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Engines of Creation: The Coming Era of Nanotechnology

4.18  ·  Rating details ·  819 ratings  ·  57 reviews
This brilliant work heralds the new age of nanotechnology, which will give us thorough and inexpensive control of the structure of matter.  Drexler examines the enormous implications of these developments for medicine, the economy, and the environment, and makes astounding yet well-founded projections for the future.
Paperback, 299 pages
Published September 16th 1987 by Anchor (first published 1986)
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Mario the lone bookwolf
Apr 11, 2018 rated it really liked it
Shelves: 0-technology
Be it space lift, nanobots or quantum computers. Nanotechnology makes it all possible.

Please note that I put the original German text at the end of this review. Just if you might be interested.

Imagine, billions of small machines are floating in your blood. Once an organ has a minor malfunction, they are on hand to fix the problem. If an aging process starts, it is reversed by the diligent helpers. If you accidentally cut your finger, the wound closes after seconds and heals in hours. To accelera
Nick Wellings
Aug 31, 2013 rated it really liked it
Beautifully bonkers, Drexler's optimistic, visionary tract seems absurdly far fetched nowadays. But, that is most likely because the end result - tiny self replicating machines, structures made of pure diamond, cheap energy and creation, bootstrapping and plenitude, luxury and material wealth for all - would be a kind of utopia.

Nevertheless, given some hundreds of years, it may well happen that a world like his will emerge, nanotechnology or no. Certainly, we seem to be approaching limits ever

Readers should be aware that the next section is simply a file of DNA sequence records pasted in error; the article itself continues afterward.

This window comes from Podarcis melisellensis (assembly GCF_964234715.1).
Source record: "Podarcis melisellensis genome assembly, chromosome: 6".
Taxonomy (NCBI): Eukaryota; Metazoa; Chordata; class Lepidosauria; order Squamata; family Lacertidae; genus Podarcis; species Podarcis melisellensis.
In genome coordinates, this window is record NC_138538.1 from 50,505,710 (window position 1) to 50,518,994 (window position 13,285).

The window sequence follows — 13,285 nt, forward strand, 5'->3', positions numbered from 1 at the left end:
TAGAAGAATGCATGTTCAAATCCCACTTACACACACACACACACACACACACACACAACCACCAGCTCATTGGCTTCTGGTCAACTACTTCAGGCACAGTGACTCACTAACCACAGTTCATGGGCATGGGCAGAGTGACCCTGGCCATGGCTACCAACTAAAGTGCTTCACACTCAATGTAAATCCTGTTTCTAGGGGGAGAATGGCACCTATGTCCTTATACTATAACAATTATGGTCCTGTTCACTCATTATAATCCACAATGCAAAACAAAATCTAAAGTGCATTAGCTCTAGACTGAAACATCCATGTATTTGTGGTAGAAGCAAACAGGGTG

May 15, 2018 rated it liked it
An interesting early look at nanotech.

Bottom line summary: Nanotechnology is coming. It will either save us or destroy us.

Research for WIP
Jan 31, 2009 rated it it was amazing
Shelves: science
Engines of Creations is a really exciting book about the possibility of a fantastic future. While nanotechnology is the main part of the book, Drexler talks about Artificial Intelligence (AI), colonisation of space, information management, and an extended almost immortal life. He doesn’t just talk about these things but predicts how these technologies will develop, how we will use them and the social implications.

The book can be very technical at times as the author begins by explaining how DNA
Jan 28, 2009 rated it it was amazing  ·  review of another edition
Recommends it for: science students, techies, alarmists
Recommended to Bill by: A techie friend
I read this volume 20 years ago. I am still haunted by all its implications. Nanotechnology was still largely theoretical when I first read the book and I was somewhat incredulous over some of the caveats proferred by Dr. Drexler. The author gives us an amazing overview of the possibilities in nanotech: Imagine "growing a jet engine from a brew of tiny robots in solution. As you watch, the brew quickly morphs into a solid piece of complicated equipment. I was reminded of Arthur C Clarke's 3rd la ...more
Sep 05, 2018 rated it really liked it
This book lies somewhere between science fiction and non-fiction.

It is quite intriguing though, how nanotechnology, with its root in bio-tech, can ideally make what we've seen on Star Trek: The Next Generation become a reality. Drexler goes in to depth on explaining the great potential in nano tech, backing his predictions up with numerous pages of notes and references.

The part at the end with the text about Hyperspeech, was admittedly amusing given our age now with the internet, and I also sh
Ned Hanlon
Jun 16, 2016 rated it liked it
This is a delightfully ambitious and optimistic view, laying forth a vision of the future and casually brushing a side any existential (if not apocolyptic!) threats striving for the future may have. It is actually a very similar book to Ray Kurzweill's The Singularity is Near . Kurzweil just adds more ego and pictures (which are both lots of fun!) but the content and conclusions are near identical. Of the two I think I would suggest the Kurzweil, primarily because it was written more recently a ...more
Scott Spencer
Jul 26, 2018 rated it really liked it
Hard to believe that this book is so old, but the predictions are dead on in terms of AI, nanotech, and the internet. I don't agree that assemblers will be something that can be caged and regulated as the author claims.